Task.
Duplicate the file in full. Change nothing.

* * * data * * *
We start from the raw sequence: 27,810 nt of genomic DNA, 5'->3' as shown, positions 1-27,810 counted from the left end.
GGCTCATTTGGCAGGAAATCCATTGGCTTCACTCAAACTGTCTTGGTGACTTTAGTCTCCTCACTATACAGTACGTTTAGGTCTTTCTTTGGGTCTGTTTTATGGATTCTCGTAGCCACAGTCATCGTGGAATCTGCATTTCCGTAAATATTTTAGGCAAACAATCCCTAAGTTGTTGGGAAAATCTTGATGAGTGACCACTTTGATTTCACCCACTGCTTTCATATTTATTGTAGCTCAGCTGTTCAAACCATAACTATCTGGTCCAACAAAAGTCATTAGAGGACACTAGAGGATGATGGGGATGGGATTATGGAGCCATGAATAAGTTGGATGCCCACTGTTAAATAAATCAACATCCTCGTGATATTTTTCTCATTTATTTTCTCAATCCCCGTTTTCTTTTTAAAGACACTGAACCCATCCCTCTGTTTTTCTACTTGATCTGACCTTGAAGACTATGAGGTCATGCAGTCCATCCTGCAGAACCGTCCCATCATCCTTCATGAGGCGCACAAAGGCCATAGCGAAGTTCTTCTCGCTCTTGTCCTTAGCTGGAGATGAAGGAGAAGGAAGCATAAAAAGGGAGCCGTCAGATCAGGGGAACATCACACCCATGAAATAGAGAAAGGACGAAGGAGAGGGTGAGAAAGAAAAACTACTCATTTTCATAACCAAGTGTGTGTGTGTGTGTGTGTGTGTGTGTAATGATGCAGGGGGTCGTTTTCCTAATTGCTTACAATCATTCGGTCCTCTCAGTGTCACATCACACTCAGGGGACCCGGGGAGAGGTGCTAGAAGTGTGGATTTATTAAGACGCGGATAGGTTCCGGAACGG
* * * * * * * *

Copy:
We start from the raw sequence: 27,810 nt of genomic DNA, 5'->3' as shown, positions 1-27,810 counted from the left end.
GGCTCATTTGGCAGGAAATCCATTGGCTTCACTCAAACTGTCTTGGTGACTTTAGTCTCCTCACTATACAGTACGTTTAGGTCTTTCTTTGGGTCTGTTTTATGGATTCTCGTAGCCACAGTCATCGTGGAATCTGCATTTCCGTAAATATTTTAGGCAAACAATCCCTAAGTTGTTGGGAAAATCTTGATGAGTGACCACTTTGATTTCACCCACTGCTTTCATATTTATTGTAGCTCAGCTGTTCAAACCATAACTATCTGGTCCAACAAAAGTCATTAGAGGACACTAGAGGATGATGGGGATGGGATTATGGAGCCATGAATAAGTTGGATGCCCACTGTTAAATAAATCAACATCCTCGTGATATTTTTCTCATTTATTTTCTCAATCCCCGTTTTCTTTTTAAAGACACTGAACCCATCCCTCTGTTTTTCTACTTGATCTGACCTTGAAGACTATGAGGTCATGCAGTCCATCCTGCAGAACCGTCCCATCATCCTTCATGAGGCGCACAAAGGCCATAGCGAAGTTCTTCTCGCTCTTGTCCTTAGCTGGAGATGAAGGAGAAGGAAGCATAAAAAGGGAGCCGTCAGATCAGGGGAACATCACACCCATGAAATAGAGAAAGGACGAAGGAGAGGGTGAGAAAGAAAAACTACTCATTTTCATAACCAAGTGTGTGTGTGTGTGTGTGTGTGTGTGTAATGATGCAGGGGGTCGTTTTCCTAATTGCTTACAATCATTCGGTCCTCTCAGTGTCACATCACACTCAGGGGACCCGGGGAGAGGTGCTAGAAGTGTGGATTTATTAAGACGCGGATAGGTTCCGGAACGG